Sleep in the Era of Telecommuting: Tips for Maintaining Your Circadian Rhythm
There’s no doubt that working from home, for those of us who have the option, is one of the safest places to be. The increased flexibility means we’re not only able to stay well, but also to spend more time with family or pets and lose less of our day to our old work commute.
But many of us are feeling the loss of structure. Even with a set schedule, days can blend into nights… and even if you’ve stayed perfectly on track, don’t be surprised if you catch yourself lying in bed unable to sleep. There are a few essential, regulating tasks our bodies need in order to maintain their sleep-wake cycles. The good news is that we can learn to provide them!
Routines, Routines, Routines
Chances are, if you’re working from home, you’re still waking up at the same time, eating lunch around the same time, and clocking out at the same time. But is anything cueing that shift to your brain?
Without a change in scenery, it’s easy for our hours and days to mush together. If you’re feeling sluggish or static, look for ways to give your brain a physical cue that your workday is starting and ending. That can be walking the dog before work every day, getting properly dressed (from the waist down too), or putting your workspace in a different room from your bed.
Get a Little Sun
September marks the end of summer and beginning of fall, and even here in sunny Arizona, our days are getting shorter. That doesn’t mean you can’t take advantage of the sun!
Consider taking a walk on your lunch break, or starting your day with a sun salutation. And as it happens, that will also help you:
“Active” doesn’t need to mean “suddenly start a workout routine.” (Always ask your doctor before committing to anything strenuous.) What it means is that, what with getting to your car or the bus, to your office, to the break room, and back home, you once had to move several hundred yards in a day that now requires you to move maybe a handful.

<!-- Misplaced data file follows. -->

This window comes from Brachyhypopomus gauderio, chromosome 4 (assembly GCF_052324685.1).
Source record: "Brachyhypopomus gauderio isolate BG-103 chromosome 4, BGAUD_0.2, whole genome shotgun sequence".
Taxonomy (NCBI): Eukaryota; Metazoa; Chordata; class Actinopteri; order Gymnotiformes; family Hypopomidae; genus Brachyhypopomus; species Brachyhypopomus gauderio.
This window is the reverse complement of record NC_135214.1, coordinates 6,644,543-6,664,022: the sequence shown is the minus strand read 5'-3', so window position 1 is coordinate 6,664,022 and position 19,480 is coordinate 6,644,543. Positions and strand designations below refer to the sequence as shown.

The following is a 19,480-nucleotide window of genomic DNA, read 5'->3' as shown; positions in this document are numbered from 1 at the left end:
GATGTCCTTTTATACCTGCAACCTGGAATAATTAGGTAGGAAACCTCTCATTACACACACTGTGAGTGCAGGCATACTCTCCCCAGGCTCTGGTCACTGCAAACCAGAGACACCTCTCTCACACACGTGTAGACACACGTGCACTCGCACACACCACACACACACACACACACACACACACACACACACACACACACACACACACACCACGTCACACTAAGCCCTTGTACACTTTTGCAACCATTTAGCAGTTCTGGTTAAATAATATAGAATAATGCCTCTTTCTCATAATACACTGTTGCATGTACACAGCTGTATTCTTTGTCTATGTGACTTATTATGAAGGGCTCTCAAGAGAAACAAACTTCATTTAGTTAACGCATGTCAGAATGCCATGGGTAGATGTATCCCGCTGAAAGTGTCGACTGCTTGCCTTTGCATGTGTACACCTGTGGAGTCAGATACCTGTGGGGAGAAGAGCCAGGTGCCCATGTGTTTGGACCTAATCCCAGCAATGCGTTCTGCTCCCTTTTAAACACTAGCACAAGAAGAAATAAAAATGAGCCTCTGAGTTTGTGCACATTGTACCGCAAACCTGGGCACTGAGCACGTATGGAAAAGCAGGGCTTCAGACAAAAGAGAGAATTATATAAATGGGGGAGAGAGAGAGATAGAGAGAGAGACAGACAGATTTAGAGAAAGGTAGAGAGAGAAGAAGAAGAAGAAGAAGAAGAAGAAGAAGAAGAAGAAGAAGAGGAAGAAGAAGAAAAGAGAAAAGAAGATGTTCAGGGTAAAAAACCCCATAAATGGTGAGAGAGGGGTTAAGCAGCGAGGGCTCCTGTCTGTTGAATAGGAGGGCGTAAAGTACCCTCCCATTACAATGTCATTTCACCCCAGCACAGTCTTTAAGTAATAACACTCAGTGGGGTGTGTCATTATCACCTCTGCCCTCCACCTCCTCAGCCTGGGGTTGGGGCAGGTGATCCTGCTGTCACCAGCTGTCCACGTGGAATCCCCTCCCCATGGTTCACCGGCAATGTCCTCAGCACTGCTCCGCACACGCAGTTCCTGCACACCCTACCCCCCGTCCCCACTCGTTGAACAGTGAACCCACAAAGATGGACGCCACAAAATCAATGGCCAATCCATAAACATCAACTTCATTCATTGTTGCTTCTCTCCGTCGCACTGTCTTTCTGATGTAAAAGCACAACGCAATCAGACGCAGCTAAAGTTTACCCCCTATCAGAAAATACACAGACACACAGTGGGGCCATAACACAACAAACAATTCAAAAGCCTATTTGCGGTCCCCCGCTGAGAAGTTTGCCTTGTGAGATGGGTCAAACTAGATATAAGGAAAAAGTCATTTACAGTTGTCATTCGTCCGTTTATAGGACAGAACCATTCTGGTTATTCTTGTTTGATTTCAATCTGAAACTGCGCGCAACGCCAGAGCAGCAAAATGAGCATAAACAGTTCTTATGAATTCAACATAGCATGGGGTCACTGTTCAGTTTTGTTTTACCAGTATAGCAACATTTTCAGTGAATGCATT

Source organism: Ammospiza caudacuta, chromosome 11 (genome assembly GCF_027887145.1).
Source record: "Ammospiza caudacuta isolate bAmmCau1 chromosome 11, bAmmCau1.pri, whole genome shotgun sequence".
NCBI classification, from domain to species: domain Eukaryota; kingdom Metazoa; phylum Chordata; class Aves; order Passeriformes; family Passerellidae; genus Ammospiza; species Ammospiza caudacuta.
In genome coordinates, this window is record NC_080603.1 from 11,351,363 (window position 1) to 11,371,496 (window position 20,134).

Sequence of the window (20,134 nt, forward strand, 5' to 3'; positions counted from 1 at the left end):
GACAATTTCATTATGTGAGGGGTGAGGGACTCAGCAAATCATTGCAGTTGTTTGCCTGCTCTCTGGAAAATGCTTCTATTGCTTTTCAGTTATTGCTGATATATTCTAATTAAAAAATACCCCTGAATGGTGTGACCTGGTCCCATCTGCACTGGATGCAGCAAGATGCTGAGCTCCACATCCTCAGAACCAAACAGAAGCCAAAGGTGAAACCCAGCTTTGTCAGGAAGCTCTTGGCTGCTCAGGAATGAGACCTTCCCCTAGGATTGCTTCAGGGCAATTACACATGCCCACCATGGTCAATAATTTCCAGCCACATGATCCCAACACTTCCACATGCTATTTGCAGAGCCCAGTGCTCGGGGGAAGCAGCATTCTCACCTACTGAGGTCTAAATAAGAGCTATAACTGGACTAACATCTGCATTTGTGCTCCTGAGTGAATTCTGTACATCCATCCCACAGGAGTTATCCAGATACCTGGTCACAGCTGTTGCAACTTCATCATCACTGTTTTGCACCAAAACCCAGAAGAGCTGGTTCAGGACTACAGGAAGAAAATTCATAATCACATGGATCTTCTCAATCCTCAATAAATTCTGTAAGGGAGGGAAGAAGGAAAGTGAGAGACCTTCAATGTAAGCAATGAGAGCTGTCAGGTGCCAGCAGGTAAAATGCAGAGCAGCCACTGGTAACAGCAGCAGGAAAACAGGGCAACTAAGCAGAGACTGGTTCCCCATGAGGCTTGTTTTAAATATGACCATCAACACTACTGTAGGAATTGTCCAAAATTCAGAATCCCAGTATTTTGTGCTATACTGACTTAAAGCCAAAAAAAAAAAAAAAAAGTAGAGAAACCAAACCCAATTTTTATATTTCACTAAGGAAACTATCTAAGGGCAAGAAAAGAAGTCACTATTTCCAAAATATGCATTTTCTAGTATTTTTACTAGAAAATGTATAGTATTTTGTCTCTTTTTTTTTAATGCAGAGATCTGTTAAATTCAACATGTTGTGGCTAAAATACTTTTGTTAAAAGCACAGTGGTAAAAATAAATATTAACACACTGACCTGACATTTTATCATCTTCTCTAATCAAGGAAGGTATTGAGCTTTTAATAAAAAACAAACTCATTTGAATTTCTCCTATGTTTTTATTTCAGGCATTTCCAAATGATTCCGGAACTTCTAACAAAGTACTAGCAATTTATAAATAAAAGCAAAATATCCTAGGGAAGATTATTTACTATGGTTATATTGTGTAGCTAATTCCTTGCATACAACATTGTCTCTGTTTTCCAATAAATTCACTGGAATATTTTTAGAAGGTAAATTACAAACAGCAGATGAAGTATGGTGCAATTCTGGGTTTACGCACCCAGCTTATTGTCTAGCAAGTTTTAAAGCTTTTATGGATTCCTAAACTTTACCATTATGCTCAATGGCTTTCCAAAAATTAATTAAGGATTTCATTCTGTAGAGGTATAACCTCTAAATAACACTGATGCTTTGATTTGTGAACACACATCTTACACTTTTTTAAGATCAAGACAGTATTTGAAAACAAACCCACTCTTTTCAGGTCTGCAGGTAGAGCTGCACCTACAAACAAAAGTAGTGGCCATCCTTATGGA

Replicate that movement you lost by instituting a daily walk, yoga routine, or picking up a more formal exercise routine.
Regulate Your Blue Light Exposure
We can see your eyes rolling already, but it’s true: avoiding screens for one hour before you go to bed aids in healthier sleep.
Your brain associates blue light with the daytime. That means screens trick our brains into experiencing too-long days! Decreasing blue light exposure toward the end of the day cues our pineal gland to produce melatonin, a hormone that regulates your sleep cycle. Delay that decrease, and your melatonin production goes off-kilter—so of course it’s a struggle to sleep.
Try switching to different tools for late night de-stressing. Others have found success with coloring books, comics, and journaling, not just the good old-fashioned novel.
But we can be honest: Right now, that kind of limit doesn’t feel feasible to all of us. But if, for your loved ones or for yourself, you can’t step away from your screens: consider downloading a blue light adjuster for your computer, or turning on your phone’s night mode if offered.
It can be hard to keep time moving as usual while largely staying at home. However, healthy sleep can go a long way towards making you feel your best, which we always want for our residents. If you have some preferred sleep tips we didn't mention, we'd be happy to hear them in the comments!